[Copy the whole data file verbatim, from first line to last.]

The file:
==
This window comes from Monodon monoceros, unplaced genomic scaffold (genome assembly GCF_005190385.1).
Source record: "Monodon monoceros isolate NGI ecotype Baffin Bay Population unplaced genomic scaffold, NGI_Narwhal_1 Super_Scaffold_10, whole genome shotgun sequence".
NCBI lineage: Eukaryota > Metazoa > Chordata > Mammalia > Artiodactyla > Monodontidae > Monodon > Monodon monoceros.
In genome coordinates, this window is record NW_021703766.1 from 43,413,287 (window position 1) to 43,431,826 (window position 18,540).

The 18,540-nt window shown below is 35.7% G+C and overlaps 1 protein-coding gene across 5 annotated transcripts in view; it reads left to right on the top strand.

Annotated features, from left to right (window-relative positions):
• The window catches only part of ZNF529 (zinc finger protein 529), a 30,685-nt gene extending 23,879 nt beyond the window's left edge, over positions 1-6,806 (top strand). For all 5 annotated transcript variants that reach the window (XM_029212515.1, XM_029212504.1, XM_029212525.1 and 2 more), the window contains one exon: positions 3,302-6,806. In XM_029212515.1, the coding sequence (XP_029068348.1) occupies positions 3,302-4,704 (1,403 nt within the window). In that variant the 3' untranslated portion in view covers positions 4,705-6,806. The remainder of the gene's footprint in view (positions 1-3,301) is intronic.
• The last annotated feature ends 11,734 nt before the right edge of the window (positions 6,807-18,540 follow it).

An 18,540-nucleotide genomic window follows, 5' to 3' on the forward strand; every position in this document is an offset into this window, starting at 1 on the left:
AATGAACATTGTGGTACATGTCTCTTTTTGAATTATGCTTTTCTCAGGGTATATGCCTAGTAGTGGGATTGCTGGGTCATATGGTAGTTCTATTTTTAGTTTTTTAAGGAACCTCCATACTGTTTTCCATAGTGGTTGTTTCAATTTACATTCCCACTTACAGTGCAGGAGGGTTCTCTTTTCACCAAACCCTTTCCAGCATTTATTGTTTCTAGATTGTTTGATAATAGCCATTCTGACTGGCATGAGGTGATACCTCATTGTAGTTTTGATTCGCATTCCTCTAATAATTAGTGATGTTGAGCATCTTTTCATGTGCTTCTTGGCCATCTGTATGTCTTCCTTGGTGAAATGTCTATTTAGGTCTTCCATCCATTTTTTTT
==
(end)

This window comes from Monodon monoceros, unplaced genomic scaffold (genome assembly GCF_005190385.1).
Source record: "Monodon monoceros isolate NGI ecotype Baffin Bay Population unplaced genomic scaffold, NGI_Narwhal_1 Super_Scaffold_10, whole genome shotgun sequence".
NCBI lineage: Eukaryota > Metazoa > Chordata > Mammalia > Artiodactyla > Monodontidae > Monodon > Monodon monoceros.
In genome coordinates, this window is record NW_021703766.1 from 43,413,287 (window position 1) to 43,431,826 (window position 18,540).

The 18,540-nt window shown below is 35.7% G+C and overlaps 1 protein-coding gene across 5 annotated transcripts in view; it reads left to right on the top strand.

Annotated features, from left to right (window-relative positions):
• The window catches only part of ZNF529 (zinc finger protein 529), a 30,685-nt gene extending 23,879 nt beyond the window's left edge, over positions 1-6,806 (top strand). For all 5 annotated transcript variants that reach the window (XM_029212515.1, XM_029212504.1, XM_029212525.1 and 2 more), the window contains one exon: positions 3,302-6,806. In XM_029212515.1, the coding sequence (XP_029068348.1) occupies positions 3,302-4,704 (1,403 nt within the window). In that variant the 3' untranslated portion in view covers positions 4,705-6,806. The remainder of the gene's footprint in view (positions 1-3,301) is intronic.
• The last annotated feature ends 11,734 nt before the right edge of the window (positions 6,807-18,540 follow it).

An 18,540-nucleotide genomic window follows, 5' to 3' on the forward strand; every position in this document is an offset into this window, starting at 1 on the left:
AATGAACATTGTGGTACATGTCTCTTTTTGAATTATGCTTTTCTCAGGGTATATGCCTAGTAGTGGGATTGCTGGGTCATATGGTAGTTCTATTTTTAGTTTTTTAAGGAACCTCCATACTGTTTTCCATAGTGGTTGTTTCAATTTACATTCCCACTTACAGTGCAGGAGGGTTCTCTTTTCACCAAACCCTTTCCAGCATTTATTGTTTCTAGATTGTTTGATAATAGCCATTCTGACTGGCATGAGGTGATACCTCATTGTAGTTTTGATTCGCATTCCTCTAATAATTAGTGATGTTGAGCATCTTTTCATGTGCTTCTTGGCCATCTGTATGTCTTCCTTGGTGAAATGTCTATTTAGGTCTTCCATCCATTTTTTTT